In 1991 my life took a rather dramatic turn.
My Dad’s job moved us from the quiet suburban life of Stratford Upon Avon, to a small island in the middle of
nowhere the South Atlantic, the island of St Helena.
For those who don’t know this is the Island that Napolean was finally exiled to and he died there, though his body was later repatriated to France.
I was twelve years old when we set sail for the island and during the voyage I made great friends with another young expat girl called Lucy. We were pretty much the only children on the boat and we remained great friends during our stay on the island. She was from London. The posh bit. One of my lasting memories is the day we played in my garden, turned over a rock and found an ENORMOUS gecko staring back at us.
We screamed our heads off. But we loved it. Everything was new, and exciting, and perhaps dangerous. This thing looked like a mini dragon!
However, this post is not really about a gecko, but goodness, generosity and guile.
You see Napolean could never escape this island. But someone did. And we met him weekly.
Willem Merk was the Dutch Captain of a passing ship that was stopped by the St Helenian authorities and raided for drugs, which they found. A huge amount of cannabis. Interestingly this plant can also be found growing at the roadside in many areas of St Helena. He was imprisoned on the island, tried and sentenced to fifteen years imprisonment during our stay there.
Willem Merk was also a catholic.
He attended our church on Sunday, all the while hand-cuffed to his guard. But after church we would all go next door into the priest’s living quarters, have tea and the priest would plead on his behalf to allow him to have his coffee and a cigarette un-cuffed. Some guards would relent, others wouldn’t. But he seemed a nice, amiable man.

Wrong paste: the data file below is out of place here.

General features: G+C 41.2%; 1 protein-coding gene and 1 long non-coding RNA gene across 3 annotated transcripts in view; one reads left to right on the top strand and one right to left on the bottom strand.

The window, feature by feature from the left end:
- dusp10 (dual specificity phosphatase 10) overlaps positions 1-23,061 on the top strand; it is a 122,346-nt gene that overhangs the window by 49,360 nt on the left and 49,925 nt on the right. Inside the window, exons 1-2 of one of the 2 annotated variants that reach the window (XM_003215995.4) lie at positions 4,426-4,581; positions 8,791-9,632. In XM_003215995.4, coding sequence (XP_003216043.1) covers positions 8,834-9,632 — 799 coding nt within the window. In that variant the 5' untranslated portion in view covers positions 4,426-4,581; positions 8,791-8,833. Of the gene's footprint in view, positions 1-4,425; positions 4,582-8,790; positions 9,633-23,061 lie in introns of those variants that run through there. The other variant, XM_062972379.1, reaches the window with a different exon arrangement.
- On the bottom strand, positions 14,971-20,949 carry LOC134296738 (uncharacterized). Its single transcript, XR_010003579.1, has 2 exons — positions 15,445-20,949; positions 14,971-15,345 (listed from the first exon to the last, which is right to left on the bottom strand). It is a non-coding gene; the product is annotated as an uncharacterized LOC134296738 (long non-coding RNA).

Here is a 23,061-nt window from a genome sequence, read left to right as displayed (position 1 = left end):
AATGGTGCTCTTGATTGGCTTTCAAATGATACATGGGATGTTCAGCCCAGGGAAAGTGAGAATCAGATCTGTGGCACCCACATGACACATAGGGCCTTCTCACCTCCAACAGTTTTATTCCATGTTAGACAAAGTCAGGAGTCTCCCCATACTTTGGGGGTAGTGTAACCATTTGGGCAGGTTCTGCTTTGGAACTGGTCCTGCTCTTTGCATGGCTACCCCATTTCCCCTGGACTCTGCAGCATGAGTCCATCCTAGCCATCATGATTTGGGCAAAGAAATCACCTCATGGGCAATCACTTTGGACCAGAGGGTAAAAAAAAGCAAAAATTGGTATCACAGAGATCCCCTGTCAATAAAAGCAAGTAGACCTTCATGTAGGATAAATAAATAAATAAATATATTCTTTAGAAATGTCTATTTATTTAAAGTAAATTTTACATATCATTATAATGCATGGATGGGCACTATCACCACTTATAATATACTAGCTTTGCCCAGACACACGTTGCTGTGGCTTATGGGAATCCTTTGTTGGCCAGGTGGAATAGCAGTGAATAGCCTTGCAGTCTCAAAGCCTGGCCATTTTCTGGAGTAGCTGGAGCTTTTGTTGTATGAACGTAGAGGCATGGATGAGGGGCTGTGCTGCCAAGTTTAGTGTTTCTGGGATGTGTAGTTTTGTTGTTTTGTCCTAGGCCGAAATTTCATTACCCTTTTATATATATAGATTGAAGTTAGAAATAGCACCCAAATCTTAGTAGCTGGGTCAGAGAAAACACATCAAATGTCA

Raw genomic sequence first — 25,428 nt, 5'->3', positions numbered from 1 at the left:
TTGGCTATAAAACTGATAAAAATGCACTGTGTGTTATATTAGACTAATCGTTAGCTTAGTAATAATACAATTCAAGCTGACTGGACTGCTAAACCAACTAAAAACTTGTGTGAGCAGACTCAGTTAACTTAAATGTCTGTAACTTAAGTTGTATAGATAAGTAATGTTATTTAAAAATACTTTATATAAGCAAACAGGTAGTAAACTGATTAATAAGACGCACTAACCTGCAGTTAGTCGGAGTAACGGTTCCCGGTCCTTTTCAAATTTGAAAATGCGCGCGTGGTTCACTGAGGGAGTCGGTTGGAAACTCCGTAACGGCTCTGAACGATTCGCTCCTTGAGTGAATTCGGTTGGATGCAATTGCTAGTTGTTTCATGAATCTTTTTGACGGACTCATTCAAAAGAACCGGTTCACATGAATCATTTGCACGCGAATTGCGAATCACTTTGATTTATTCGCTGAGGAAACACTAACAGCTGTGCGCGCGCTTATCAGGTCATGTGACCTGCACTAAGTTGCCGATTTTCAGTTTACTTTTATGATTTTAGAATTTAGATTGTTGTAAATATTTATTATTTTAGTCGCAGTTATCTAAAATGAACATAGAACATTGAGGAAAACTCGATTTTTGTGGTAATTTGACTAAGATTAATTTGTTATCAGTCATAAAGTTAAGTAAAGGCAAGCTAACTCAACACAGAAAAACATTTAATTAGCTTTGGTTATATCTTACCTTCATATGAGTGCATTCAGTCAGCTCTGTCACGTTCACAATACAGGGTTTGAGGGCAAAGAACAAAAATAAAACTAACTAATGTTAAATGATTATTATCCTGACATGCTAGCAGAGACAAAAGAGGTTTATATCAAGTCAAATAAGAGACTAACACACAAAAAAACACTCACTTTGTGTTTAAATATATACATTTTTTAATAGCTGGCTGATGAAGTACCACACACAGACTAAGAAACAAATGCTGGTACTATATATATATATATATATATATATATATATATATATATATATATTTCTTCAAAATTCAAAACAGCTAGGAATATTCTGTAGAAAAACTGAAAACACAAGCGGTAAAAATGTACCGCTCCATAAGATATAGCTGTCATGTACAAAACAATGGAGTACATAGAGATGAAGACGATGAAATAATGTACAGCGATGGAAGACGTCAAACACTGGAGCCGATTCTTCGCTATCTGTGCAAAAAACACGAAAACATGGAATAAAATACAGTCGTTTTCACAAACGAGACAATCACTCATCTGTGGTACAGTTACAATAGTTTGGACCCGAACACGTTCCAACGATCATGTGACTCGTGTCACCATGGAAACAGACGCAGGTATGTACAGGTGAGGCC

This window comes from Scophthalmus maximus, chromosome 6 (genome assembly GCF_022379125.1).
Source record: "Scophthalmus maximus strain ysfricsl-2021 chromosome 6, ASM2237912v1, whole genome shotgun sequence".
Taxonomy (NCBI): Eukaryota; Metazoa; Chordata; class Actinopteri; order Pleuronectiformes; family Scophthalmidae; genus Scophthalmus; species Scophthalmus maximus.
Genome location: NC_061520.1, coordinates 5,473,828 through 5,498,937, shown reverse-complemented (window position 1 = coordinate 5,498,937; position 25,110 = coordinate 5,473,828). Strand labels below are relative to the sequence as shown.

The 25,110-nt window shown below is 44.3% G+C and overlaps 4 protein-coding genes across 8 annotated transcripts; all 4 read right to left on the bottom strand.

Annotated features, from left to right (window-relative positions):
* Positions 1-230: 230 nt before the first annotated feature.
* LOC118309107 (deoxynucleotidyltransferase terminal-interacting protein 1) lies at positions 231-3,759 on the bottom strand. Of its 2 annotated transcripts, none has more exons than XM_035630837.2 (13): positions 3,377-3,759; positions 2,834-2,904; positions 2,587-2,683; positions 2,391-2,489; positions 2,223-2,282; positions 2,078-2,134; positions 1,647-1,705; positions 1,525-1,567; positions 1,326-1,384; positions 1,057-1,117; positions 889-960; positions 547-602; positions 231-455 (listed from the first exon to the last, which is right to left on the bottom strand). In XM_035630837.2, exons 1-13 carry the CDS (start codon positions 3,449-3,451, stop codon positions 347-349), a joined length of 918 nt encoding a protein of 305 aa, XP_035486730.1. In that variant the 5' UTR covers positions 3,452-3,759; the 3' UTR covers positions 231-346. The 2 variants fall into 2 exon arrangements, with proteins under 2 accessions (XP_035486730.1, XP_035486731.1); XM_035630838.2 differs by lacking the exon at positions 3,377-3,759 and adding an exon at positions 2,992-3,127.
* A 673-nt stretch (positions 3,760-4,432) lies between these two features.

Then, after the sentencing, he stopped attending mass. He was on hunger strike. The priest did his best but he could not get him to eat. So eventually he sent in the master-persuader, my Mum.
She used to visit him in the prison regularly, talk to him, listen to him, and eventually he began to eat again.
He also resumed other activities. Swimming in the local pool on a Wednesday was a regular activity for some of the prisoners.
Now it is rumoured that he was previously unable to swim and learnt how to there, on a Wednesday, watched by his guards, but goodness knows if it is true.
What is true is that one day, and I have no idea how, and HONESTLY nor does my Mum as we were long gone from the island by then, he escaped. And he swam. To a waiting yacht, landed in Brazil, appealed to the Dutch embassy and was repatriated to Holland as a free man.
We read about this later in the Daily Mail. Rightly or wrongly, this story always makes me smile.